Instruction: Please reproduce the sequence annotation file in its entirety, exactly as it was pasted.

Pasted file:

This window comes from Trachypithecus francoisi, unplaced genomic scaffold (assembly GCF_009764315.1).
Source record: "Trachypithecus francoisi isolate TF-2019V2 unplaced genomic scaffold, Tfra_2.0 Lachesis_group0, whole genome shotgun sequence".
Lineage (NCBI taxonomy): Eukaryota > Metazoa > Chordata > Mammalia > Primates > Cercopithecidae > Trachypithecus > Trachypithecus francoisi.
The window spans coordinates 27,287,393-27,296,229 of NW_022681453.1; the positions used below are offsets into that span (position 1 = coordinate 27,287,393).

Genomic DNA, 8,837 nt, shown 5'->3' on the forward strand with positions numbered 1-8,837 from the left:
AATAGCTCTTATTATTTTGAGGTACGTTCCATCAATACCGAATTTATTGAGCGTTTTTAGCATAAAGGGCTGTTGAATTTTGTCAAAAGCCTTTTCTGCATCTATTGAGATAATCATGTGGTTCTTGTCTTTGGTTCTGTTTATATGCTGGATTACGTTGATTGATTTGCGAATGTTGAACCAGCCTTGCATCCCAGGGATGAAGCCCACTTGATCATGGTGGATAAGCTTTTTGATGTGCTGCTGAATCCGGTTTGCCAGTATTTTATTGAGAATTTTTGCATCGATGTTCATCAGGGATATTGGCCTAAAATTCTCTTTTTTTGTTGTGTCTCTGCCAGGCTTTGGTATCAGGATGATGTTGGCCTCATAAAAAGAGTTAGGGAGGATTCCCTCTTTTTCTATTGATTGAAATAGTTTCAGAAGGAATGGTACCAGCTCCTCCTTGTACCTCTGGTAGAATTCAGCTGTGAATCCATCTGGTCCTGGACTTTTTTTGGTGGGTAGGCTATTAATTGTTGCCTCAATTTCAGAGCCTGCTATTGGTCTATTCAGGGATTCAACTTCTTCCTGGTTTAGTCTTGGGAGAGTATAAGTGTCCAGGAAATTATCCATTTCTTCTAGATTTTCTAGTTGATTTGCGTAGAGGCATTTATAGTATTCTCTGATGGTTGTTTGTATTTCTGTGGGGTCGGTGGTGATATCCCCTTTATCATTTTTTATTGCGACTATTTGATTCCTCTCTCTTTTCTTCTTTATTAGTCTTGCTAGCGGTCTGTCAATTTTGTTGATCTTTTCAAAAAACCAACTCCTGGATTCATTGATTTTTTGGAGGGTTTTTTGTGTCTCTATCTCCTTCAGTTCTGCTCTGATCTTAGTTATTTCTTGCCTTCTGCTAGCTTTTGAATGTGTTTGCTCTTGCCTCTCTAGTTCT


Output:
This window comes from Trachypithecus francoisi, unplaced genomic scaffold (assembly GCF_009764315.1).
Source record: "Trachypithecus francoisi isolate TF-2019V2 unplaced genomic scaffold, Tfra_2.0 Lachesis_group0, whole genome shotgun sequence".
Lineage (NCBI taxonomy): Eukaryota > Metazoa > Chordata > Mammalia > Primates > Cercopithecidae > Trachypithecus > Trachypithecus francoisi.
The window spans coordinates 27,287,393-27,296,229 of NW_022681453.1; the positions used below are offsets into that span (position 1 = coordinate 27,287,393).

Genomic DNA, 8,837 nt, shown 5'->3' on the forward strand with positions numbered 1-8,837 from the left:
AATAGCTCTTATTATTTTGAGGTACGTTCCATCAATACCGAATTTATTGAGCGTTTTTAGCATAAAGGGCTGTTGAATTTTGTCAAAAGCCTTTTCTGCATCTATTGAGATAATCATGTGGTTCTTGTCTTTGGTTCTGTTTATATGCTGGATTACGTTGATTGATTTGCGAATGTTGAACCAGCCTTGCATCCCAGGGATGAAGCCCACTTGATCATGGTGGATAAGCTTTTTGATGTGCTGCTGAATCCGGTTTGCCAGTATTTTATTGAGAATTTTTGCATCGATGTTCATCAGGGATATTGGCCTAAAATTCTCTTTTTTTGTTGTGTCTCTGCCAGGCTTTGGTATCAGGATGATGTTGGCCTCATAAAAAGAGTTAGGGAGGATTCCCTCTTTTTCTATTGATTGAAATAGTTTCAGAAGGAATGGTACCAGCTCCTCCTTGTACCTCTGGTAGAATTCAGCTGTGAATCCATCTGGTCCTGGACTTTTTTTGGTGGGTAGGCTATTAATTGTTGCCTCAATTTCAGAGCCTGCTATTGGTCTATTCAGGGATTCAACTTCTTCCTGGTTTAGTCTTGGGAGAGTATAAGTGTCCAGGAAATTATCCATTTCTTCTAGATTTTCTAGTTGATTTGCGTAGAGGCATTTATAGTATTCTCTGATGGTTGTTTGTATTTCTGTGGGGTCGGTGGTGATATCCCCTTTATCATTTTTTATTGCGACTATTTGATTCCTCTCTCTTTTCTTCTTTATTAGTCTTGCTAGCGGTCTGTCAATTTTGTTGATCTTTTCAAAAAACCAACTCCTGGATTCATTGATTTTTTGGAGGGTTTTTTGTGTCTCTATCTCCTTCAGTTCTGCTCTGATCTTAGTTATTTCTTGCCTTCTGCTAGCTTTTGAATGTGTTTGCTCTTGCCTCTCTAGTTCT